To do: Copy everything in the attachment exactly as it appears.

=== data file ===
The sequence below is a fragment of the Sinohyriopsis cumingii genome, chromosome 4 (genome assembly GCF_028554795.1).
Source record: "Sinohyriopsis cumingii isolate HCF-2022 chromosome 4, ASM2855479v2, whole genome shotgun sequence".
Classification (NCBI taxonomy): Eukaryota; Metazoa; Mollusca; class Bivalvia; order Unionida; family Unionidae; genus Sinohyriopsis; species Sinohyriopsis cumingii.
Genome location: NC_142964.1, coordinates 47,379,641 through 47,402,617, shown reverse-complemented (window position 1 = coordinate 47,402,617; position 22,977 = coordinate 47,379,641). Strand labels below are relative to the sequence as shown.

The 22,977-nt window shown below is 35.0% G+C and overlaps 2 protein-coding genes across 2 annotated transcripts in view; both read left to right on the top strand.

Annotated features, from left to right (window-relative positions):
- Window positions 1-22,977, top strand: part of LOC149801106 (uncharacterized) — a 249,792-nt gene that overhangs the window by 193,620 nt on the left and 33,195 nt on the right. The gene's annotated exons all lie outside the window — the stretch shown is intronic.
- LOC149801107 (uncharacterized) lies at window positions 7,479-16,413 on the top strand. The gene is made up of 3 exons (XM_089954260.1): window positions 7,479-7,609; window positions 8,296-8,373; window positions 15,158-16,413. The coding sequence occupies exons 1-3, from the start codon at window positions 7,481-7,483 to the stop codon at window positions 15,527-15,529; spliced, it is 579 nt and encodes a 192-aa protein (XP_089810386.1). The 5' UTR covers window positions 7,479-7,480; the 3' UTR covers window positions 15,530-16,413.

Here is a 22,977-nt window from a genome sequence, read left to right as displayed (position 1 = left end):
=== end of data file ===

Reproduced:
The sequence below is a fragment of the Sinohyriopsis cumingii genome, chromosome 4 (genome assembly GCF_028554795.1).
Source record: "Sinohyriopsis cumingii isolate HCF-2022 chromosome 4, ASM2855479v2, whole genome shotgun sequence".
Classification (NCBI taxonomy): Eukaryota; Metazoa; Mollusca; class Bivalvia; order Unionida; family Unionidae; genus Sinohyriopsis; species Sinohyriopsis cumingii.
Genome location: NC_142964.1, coordinates 47,379,641 through 47,402,617, shown reverse-complemented (window position 1 = coordinate 47,402,617; position 22,977 = coordinate 47,379,641). Strand labels below are relative to the sequence as shown.

The 22,977-nt window shown below is 35.0% G+C and overlaps 2 protein-coding genes across 2 annotated transcripts in view; both read left to right on the top strand.

Annotated features, from left to right (window-relative positions):
- Window positions 1-22,977, top strand: part of LOC149801106 (uncharacterized) — a 249,792-nt gene that overhangs the window by 193,620 nt on the left and 33,195 nt on the right. The gene's annotated exons all lie outside the window — the stretch shown is intronic.
- LOC149801107 (uncharacterized) lies at window positions 7,479-16,413 on the top strand. The gene is made up of 3 exons (XM_089954260.1): window positions 7,479-7,609; window positions 8,296-8,373; window positions 15,158-16,413. The coding sequence occupies exons 1-3, from the start codon at window positions 7,481-7,483 to the stop codon at window positions 15,527-15,529; spliced, it is 579 nt and encodes a 192-aa protein (XP_089810386.1). The 5' UTR covers window positions 7,479-7,480; the 3' UTR covers window positions 15,530-16,413.

Here is a 22,977-nt window from a genome sequence, read left to right as displayed (position 1 = left end):